The foundation for this is what Brearley calls his 'Winning in theMarket' strategy. Although Brearley is already one of the few HRdirectors who actually have a place at the boardroom table (he refers tohis relationship with UK CEO Nick Reed as something that is "unique andspecial"), the codename adds weight to his aim of putting HR at the coreof the business. "Our company is geared for growth, so I want to be sureHR works with the finance department to drive this policy to the board,"he says.

Projects already under way include the futuristic-sounding TARDISscheme, a multi-million pound investment to redesign the officeenvironment, as well as making more of a concerted effort to allownon-store staff to work from home. "I believe a better physical officeenvironment can help staff be more creative," he explains. "We have asaying at Vodafone that we are 'red, rock solid and restless', andbetter working is my interpretation of this."

Brearley leads by example, working one day a week from home, and he hasalready helped kit out 600 employees' homes with PCs, broadband andother home-office requisites. In fact Brearley even defines Vodafonepeople in terms of whether they are either 'fixed, flex or free', whereall but the first (the fixed store workers) are theoretically able towork where they like.

Perhaps this 'making work fun, but sensibly' approach represents a more'grown-up' Vodafone. Back in the late-1990s/early-2000s things were farmore swinging, especially when it came to rewarding staff with grandcelebrations. Vodafone staff parties were the talk of the town, where noexpense was spared. Its 2001 grande bouffe for 11,483 staff at Earl'sCourt set a record for the largest silver-service dinner in history. Itwas followed a year later with a 10,000-head shindig at Newbury racecourse, ably kicked off with live performances by Westlife, Will Youngand Jools Holland. It was so raucous that Thames Valley police wereapparently called in by angry local residents to investigate thenoise.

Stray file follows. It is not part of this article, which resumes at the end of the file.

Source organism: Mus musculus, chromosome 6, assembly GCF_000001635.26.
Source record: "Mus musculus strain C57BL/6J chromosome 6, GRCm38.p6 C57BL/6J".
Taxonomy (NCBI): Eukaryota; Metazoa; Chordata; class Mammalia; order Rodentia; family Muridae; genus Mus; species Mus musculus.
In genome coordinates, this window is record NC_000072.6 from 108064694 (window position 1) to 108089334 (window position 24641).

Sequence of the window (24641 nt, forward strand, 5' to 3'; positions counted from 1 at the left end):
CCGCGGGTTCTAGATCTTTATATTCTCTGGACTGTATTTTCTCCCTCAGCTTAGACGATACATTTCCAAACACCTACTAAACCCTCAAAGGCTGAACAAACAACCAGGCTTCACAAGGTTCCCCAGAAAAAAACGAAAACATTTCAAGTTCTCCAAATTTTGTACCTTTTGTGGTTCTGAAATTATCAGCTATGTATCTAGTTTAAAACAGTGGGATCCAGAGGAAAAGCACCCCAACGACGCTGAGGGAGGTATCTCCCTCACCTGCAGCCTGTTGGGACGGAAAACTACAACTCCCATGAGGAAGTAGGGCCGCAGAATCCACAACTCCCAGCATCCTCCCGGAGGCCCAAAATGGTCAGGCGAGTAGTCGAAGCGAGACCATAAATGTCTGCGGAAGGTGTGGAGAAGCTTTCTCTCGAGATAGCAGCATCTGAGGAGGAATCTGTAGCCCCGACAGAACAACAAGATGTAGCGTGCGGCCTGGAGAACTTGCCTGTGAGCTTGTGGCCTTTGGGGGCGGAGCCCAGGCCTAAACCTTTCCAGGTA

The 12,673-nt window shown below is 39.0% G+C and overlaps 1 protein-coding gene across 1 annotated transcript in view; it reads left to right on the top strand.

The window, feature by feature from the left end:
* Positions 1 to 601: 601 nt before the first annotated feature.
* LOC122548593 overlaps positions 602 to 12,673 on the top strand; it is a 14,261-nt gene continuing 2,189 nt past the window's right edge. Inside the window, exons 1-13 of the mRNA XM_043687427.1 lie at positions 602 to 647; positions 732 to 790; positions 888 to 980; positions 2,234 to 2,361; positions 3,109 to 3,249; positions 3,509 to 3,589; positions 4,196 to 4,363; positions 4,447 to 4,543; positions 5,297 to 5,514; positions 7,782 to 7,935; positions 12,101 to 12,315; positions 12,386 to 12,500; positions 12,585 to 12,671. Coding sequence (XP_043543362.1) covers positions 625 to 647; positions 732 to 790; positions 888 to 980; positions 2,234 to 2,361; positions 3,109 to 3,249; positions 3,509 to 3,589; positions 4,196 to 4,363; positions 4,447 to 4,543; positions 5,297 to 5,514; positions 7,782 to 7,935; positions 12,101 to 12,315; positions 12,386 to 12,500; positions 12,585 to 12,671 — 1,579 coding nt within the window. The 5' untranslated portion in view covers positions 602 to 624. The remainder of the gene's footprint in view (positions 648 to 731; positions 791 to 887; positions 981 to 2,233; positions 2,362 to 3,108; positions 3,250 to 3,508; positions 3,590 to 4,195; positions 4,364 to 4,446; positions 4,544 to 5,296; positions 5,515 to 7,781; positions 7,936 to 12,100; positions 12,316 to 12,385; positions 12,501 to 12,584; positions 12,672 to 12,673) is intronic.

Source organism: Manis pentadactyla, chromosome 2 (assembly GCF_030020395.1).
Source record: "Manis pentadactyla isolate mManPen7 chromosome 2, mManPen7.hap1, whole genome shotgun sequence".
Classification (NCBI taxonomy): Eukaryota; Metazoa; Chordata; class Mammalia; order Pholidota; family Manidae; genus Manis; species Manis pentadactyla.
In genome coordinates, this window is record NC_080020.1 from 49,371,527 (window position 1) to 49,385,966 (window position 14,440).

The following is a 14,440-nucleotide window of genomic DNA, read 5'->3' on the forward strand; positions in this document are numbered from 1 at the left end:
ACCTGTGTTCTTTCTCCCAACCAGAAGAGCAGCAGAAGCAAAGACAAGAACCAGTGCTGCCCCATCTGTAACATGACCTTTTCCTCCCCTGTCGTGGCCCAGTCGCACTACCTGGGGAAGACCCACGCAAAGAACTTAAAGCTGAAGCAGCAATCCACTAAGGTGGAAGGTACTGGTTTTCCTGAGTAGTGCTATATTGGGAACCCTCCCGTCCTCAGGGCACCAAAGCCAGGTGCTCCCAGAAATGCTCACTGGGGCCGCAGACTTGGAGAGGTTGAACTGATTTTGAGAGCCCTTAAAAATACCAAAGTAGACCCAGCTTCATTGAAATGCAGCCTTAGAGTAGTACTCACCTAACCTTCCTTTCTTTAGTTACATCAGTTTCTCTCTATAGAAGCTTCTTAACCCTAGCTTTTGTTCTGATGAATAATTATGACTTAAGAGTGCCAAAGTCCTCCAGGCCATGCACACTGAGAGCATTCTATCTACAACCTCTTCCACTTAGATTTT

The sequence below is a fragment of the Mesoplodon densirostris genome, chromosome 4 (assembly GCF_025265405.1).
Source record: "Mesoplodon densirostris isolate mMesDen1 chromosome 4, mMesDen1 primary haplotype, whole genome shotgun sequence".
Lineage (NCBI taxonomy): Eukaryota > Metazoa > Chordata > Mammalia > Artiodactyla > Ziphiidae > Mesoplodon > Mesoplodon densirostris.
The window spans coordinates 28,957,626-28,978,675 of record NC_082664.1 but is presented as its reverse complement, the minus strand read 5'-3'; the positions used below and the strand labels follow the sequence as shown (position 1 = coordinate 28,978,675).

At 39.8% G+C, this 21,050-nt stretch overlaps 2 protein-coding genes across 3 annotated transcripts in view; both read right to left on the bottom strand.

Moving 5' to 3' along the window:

"We don't really do those big occasions any more," laughs Brearley. "Ithink those conspicuous, big events are now a thing of the past. I wasat M&S when things really hit a trough, and at Vodafone we need to learnhow to manage change. If there is one thing the retail environment hasgiven me it's that you need a strong line of sight about what affectsperformance."

Testament to this is his continued support of 'Vodafone Legends'. Thisis a rewards and recognition system Brearley introduced three years ago.Instead of being a top-down policy, the programme is based on staffnominating their fellow workers - very grown-up indeed - and the partiesare restricted to a select few. This year's Legends - 100 of the beststaff - were announced last month. The best 300, whittled down from alist of 1,600 nominations, faced a national assessment panel, whichBrearley chaired and which featured the rest of the board. The 300 weretreated to a party at Madame Tussauds, while the winning 100 last monthcelebrated their 'legendary' status with an all-expenses-paid trip toHong Kong.